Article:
“Bring to life in the hearts of the children a generous interest in their fellows; awaken in them, by conversation and example, a profound sympathy for the poor and ignorant, and prepare them to be the benefactors of their race. That’s Christian education. While approving science, I find that such an education is worth all the sciences” (St. Pius X).
We already know that the child is not born naturally good. We must be convinced that this little blond or brown-haired tot bears in its soul the troublesome consequences of original sin: ignorance, weakness, a disordered love of pleasure, and malice. It was by love that the child was created, and it is to love God and men, our brothers, that it is on earth. That is why it is by spreading good all round that the child will most perfectly fulfill the mission the good God has entrusted it.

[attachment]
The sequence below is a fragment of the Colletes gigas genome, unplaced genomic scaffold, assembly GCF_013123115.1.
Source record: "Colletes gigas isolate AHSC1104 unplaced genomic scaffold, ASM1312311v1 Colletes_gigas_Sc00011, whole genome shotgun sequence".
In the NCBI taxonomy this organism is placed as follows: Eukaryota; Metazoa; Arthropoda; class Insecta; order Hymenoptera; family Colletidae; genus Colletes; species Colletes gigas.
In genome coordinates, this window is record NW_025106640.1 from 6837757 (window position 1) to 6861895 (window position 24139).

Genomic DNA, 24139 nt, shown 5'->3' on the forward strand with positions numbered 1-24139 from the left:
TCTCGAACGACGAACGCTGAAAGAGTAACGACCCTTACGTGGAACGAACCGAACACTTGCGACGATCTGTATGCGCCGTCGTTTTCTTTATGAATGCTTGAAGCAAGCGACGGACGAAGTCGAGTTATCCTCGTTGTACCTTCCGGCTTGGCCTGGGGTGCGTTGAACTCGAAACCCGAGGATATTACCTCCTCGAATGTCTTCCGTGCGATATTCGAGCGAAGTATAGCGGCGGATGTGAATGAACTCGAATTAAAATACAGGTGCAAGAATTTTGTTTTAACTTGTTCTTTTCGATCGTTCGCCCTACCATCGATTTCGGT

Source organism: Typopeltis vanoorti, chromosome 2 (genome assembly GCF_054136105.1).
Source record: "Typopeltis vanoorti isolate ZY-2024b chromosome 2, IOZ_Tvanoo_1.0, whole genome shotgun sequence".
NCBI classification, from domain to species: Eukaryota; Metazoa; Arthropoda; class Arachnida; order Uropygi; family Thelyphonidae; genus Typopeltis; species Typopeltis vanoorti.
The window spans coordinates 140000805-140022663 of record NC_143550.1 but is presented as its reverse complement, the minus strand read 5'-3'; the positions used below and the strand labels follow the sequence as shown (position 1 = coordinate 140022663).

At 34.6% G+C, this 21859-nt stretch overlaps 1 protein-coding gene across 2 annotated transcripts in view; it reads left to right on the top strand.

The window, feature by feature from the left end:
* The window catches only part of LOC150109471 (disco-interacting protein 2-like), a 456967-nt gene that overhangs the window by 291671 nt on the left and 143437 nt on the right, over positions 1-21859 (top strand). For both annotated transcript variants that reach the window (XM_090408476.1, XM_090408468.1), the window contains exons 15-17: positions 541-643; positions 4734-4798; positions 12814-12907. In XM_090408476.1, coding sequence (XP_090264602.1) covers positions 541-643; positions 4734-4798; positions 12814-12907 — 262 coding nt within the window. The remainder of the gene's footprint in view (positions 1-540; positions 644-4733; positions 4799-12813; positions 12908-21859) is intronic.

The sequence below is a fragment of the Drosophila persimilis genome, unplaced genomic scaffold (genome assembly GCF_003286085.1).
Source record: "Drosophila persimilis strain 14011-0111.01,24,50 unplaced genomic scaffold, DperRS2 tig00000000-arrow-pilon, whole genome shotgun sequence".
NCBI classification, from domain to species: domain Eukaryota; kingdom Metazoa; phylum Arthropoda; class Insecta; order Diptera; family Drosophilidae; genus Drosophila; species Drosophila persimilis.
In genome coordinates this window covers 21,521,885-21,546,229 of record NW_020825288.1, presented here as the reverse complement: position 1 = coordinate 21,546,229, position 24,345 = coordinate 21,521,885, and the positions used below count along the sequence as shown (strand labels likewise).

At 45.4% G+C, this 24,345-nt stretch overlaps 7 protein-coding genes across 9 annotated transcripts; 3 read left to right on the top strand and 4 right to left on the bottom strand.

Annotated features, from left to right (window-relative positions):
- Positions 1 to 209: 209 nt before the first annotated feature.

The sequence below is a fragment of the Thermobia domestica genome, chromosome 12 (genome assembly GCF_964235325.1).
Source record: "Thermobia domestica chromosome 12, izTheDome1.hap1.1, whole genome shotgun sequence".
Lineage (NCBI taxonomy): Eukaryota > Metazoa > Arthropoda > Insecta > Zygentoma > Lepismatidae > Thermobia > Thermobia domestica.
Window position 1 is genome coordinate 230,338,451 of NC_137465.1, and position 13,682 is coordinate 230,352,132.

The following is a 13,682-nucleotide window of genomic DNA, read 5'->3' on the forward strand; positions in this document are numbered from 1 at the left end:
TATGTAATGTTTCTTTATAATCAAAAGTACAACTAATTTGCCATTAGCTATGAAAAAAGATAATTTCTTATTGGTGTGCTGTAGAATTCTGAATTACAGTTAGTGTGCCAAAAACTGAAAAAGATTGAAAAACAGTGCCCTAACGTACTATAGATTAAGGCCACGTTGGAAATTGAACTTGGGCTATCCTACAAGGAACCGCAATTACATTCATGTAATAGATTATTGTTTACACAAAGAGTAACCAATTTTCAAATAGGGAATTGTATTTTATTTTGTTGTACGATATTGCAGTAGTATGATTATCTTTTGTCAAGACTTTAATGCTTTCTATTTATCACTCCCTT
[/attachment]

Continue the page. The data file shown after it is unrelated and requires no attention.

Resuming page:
Christian parents need to make the education of their children in goodness an essential part of their vocation as educators. Unfortunately, too few really think about it, perhaps because they are exclusively occupied by the details of education and lack a comprehensive view. And yet, a person’s goodness must be the inseparable companion of the charity by which we shall be judged on the last day of our life. “It is by this sign that they will know that you are my disciples.” “Charity is good, is kind, thinks of others,” as St. Paul teaches us in his first Epistle to the Corinthians (Cor. 13).
The Mainspring of Courtesy
True goodness is not improvised. One may experience bouts of goodness, and that can also depend on temperament. The important thing is to cultivate the virtue so as to possess it habitually and supernaturally. The benevolence of a good man has as its principle the goodness of his heart. It is even the hidden spring of the Christian courtesy that should be an expression of our genuine sentiments.